For him, every manager’s main purpose is to achieve excellence. The writer gives a touch of encouragement to this ambition, as he defends the idea that it is feasible to learn to be a high-level supervisor.

5. Emotional intelligence

Among the best books on management is the work “Emotional Intelligence”, by Daniel Goleman. In this work, he raises the following question: why do people with an above-average Intelligence Quotient (IQ) often not do as well in their careers as people with a lower IQ?

Within this theme, he develops a justification that takes into account talents that are often undervalued in the market, but that, in practice, make a lot of difference in success or failure. In this case, he refers to qualities such as perseverance, self-control, and courage.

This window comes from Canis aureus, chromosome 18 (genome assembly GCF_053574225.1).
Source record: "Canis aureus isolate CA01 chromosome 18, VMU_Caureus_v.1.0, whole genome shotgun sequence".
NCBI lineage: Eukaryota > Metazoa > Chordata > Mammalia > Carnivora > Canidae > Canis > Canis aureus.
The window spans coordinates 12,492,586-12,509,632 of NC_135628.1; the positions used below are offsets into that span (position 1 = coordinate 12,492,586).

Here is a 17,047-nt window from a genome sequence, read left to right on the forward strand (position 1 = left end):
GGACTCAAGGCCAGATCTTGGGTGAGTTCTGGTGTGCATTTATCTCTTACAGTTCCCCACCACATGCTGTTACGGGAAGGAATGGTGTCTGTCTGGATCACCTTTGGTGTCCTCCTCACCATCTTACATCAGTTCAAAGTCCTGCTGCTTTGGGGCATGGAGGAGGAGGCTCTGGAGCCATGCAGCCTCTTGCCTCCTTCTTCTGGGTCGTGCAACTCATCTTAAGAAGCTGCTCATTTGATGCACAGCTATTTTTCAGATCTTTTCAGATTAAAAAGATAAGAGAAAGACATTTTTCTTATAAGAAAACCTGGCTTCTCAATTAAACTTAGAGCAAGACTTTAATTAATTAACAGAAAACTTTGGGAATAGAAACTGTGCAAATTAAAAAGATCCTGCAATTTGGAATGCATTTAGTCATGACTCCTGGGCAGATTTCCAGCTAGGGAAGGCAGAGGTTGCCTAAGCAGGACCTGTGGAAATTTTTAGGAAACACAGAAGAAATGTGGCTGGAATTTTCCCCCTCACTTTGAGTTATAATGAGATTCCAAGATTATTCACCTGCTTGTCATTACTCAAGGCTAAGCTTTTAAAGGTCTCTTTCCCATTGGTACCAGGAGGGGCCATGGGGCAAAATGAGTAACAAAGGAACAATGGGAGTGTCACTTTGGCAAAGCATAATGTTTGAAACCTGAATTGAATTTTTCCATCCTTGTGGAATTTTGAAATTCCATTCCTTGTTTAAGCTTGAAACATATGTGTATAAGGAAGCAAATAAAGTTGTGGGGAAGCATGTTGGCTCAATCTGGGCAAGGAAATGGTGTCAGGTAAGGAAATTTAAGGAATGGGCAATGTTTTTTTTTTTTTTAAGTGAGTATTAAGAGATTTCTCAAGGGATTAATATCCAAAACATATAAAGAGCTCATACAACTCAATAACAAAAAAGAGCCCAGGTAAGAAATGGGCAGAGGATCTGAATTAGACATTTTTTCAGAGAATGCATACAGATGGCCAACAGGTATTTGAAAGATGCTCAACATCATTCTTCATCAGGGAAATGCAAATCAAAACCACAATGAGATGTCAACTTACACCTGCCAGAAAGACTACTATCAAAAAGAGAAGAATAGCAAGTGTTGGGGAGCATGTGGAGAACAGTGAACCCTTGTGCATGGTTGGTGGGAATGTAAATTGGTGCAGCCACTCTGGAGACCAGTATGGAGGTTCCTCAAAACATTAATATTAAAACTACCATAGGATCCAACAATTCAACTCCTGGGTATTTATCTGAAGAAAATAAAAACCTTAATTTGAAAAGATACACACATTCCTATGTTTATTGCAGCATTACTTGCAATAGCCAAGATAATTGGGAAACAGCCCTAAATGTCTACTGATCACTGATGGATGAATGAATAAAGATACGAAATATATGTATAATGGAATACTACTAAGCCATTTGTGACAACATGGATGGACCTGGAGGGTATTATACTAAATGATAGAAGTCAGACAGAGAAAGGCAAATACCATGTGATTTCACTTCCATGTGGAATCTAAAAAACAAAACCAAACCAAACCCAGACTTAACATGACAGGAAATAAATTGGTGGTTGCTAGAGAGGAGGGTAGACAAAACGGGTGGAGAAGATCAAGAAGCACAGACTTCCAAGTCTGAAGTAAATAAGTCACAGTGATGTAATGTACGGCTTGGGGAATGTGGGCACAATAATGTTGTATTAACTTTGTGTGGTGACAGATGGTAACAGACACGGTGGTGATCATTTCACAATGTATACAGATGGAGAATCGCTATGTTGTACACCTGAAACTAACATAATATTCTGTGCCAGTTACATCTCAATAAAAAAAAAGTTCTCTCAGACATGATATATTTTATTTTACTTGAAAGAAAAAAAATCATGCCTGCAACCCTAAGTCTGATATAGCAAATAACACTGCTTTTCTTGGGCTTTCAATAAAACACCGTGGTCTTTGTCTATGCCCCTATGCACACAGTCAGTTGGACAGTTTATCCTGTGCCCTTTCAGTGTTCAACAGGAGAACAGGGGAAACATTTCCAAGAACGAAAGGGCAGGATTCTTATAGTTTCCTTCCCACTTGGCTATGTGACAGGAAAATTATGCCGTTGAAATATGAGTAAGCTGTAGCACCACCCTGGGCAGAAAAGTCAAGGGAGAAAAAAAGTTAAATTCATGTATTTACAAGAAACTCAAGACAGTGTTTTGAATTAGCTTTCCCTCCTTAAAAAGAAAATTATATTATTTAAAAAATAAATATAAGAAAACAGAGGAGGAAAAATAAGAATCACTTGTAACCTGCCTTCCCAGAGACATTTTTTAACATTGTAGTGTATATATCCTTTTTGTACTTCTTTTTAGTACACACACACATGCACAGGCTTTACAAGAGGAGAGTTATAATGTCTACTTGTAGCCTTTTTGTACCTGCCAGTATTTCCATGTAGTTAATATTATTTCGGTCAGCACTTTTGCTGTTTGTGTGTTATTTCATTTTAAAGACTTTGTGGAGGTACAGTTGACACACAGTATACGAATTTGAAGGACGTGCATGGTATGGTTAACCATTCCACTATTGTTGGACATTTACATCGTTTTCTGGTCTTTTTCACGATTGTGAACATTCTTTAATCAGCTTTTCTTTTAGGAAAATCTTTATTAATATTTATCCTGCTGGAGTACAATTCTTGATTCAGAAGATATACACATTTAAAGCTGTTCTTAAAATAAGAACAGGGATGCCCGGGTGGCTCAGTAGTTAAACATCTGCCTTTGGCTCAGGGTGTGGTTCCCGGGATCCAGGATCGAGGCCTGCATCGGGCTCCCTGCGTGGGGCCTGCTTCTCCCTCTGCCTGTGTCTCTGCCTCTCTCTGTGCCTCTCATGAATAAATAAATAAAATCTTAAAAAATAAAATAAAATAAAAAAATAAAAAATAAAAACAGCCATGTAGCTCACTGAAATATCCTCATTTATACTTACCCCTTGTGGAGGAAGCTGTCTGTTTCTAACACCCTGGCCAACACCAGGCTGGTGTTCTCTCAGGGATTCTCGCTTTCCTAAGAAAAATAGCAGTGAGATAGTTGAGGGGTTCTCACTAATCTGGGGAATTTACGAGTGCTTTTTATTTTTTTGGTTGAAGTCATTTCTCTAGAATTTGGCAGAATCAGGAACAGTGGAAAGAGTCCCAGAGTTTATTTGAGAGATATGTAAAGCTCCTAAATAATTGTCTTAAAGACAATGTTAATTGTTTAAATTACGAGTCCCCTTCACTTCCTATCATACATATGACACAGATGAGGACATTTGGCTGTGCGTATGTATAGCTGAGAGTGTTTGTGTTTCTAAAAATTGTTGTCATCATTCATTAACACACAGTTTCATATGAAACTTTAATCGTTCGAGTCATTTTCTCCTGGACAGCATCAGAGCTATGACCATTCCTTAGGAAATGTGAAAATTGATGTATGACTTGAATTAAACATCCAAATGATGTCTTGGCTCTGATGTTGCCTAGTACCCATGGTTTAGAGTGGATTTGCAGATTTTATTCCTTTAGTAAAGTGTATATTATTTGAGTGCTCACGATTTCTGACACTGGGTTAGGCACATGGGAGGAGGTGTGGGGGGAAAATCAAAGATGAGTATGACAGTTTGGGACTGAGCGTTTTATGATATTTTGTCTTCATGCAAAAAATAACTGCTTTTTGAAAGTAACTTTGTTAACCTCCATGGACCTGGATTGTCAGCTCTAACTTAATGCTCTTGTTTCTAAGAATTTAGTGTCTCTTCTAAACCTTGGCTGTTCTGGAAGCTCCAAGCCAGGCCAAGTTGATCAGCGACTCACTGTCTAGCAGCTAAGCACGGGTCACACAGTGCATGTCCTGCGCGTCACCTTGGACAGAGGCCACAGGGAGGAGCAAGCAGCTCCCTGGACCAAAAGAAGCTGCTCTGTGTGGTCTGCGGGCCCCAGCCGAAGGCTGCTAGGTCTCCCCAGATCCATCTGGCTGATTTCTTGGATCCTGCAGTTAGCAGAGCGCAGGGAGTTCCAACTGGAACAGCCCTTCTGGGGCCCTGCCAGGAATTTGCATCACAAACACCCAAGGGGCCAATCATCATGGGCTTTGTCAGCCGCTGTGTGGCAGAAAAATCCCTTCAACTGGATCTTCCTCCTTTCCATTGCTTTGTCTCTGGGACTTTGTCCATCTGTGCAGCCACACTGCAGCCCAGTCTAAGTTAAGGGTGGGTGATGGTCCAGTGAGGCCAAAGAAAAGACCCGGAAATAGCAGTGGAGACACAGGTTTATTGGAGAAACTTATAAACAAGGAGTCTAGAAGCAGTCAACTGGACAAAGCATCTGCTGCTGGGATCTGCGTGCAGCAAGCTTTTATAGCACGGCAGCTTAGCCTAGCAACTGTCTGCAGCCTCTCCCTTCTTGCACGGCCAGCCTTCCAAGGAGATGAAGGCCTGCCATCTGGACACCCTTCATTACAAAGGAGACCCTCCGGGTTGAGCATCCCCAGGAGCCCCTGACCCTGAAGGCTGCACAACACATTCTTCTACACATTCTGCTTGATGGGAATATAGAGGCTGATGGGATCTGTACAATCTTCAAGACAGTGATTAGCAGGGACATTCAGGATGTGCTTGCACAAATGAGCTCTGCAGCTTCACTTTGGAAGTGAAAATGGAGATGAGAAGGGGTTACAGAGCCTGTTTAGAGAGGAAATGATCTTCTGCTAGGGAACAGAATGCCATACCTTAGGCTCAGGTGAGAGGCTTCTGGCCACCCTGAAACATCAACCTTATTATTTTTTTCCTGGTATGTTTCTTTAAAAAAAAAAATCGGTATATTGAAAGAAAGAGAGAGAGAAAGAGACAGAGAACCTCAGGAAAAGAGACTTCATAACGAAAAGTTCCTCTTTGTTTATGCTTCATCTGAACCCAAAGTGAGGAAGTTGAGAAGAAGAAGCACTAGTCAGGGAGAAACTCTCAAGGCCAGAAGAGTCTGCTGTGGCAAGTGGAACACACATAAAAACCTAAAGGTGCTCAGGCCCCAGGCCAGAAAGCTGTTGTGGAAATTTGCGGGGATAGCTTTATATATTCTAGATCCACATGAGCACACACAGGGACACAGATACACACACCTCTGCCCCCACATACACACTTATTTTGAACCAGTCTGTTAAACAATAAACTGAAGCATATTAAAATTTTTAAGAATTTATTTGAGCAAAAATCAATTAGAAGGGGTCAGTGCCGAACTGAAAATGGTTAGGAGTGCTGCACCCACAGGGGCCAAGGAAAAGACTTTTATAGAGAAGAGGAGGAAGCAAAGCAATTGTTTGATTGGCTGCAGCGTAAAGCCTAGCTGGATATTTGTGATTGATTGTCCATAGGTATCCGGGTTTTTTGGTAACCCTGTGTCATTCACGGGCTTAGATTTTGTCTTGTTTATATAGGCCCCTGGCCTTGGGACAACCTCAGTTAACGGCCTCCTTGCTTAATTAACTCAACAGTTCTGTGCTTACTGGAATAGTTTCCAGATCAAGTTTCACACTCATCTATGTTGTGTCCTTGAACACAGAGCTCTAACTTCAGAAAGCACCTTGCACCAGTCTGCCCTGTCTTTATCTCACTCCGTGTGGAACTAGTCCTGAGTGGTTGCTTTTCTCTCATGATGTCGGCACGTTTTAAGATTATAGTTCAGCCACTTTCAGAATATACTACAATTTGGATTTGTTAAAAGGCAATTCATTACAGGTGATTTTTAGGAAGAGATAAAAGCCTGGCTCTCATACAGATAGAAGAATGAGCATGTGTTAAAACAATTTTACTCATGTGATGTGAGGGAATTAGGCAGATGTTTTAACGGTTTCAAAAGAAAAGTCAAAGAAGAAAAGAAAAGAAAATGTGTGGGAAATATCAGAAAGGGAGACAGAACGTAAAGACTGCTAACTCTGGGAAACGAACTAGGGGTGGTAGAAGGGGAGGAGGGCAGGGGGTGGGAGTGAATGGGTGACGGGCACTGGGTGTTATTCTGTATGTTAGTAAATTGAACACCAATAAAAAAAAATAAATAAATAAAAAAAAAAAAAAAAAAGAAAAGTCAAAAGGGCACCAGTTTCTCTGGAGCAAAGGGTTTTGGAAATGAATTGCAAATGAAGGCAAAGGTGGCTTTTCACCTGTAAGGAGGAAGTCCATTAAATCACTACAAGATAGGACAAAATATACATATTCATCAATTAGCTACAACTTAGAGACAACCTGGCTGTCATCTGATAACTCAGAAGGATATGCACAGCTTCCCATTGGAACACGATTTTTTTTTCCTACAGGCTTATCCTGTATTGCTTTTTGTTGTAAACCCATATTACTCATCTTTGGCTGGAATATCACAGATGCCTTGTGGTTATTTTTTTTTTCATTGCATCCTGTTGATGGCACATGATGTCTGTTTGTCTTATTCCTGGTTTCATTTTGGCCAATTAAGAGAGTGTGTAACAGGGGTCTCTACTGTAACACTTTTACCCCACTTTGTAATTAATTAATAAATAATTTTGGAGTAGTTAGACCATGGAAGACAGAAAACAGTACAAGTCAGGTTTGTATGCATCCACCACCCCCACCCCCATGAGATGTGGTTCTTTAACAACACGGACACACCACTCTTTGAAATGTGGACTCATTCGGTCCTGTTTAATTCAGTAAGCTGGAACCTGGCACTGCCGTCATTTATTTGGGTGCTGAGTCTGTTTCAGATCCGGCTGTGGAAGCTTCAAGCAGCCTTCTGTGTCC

All these characteristics, for Goleman, are part of the so-called emotional intelligence. Thus, it provides an explanation of how these attributes interfere in the career and help to achieve professional maturity.

For this renowned writer, however, “temperament is not destiny”. Given this, he argues that it is feasible to learn to deal with all these feelings. That is, you can build an emotional IQ.

6. The entrepreneur myth

Michael E. Gerber, in “The Entrepreneur Myth”, claims that it would be a farce to believe that a technically successful professional in a company is necessarily capable of running his own venture.

In this way, he deconstructs this thinking based on the thesis that businessmen, more than good supervisors and executors, must have a vanguard vision of the future.

For Gerber, great leaders are not always technically apt people. In his way of seeing the market, the author says that many leaders considered a reference act more moved by emotion than by reason.

In this line of reasoning, he brings concepts that distinguish employees in three profiles: entrepreneurs, administrators and technicians. It is worth checking!

Management books are excellent tools to prepare for taking on a leadership role in the future. Through these works, those who read learn both theories and practices in the area.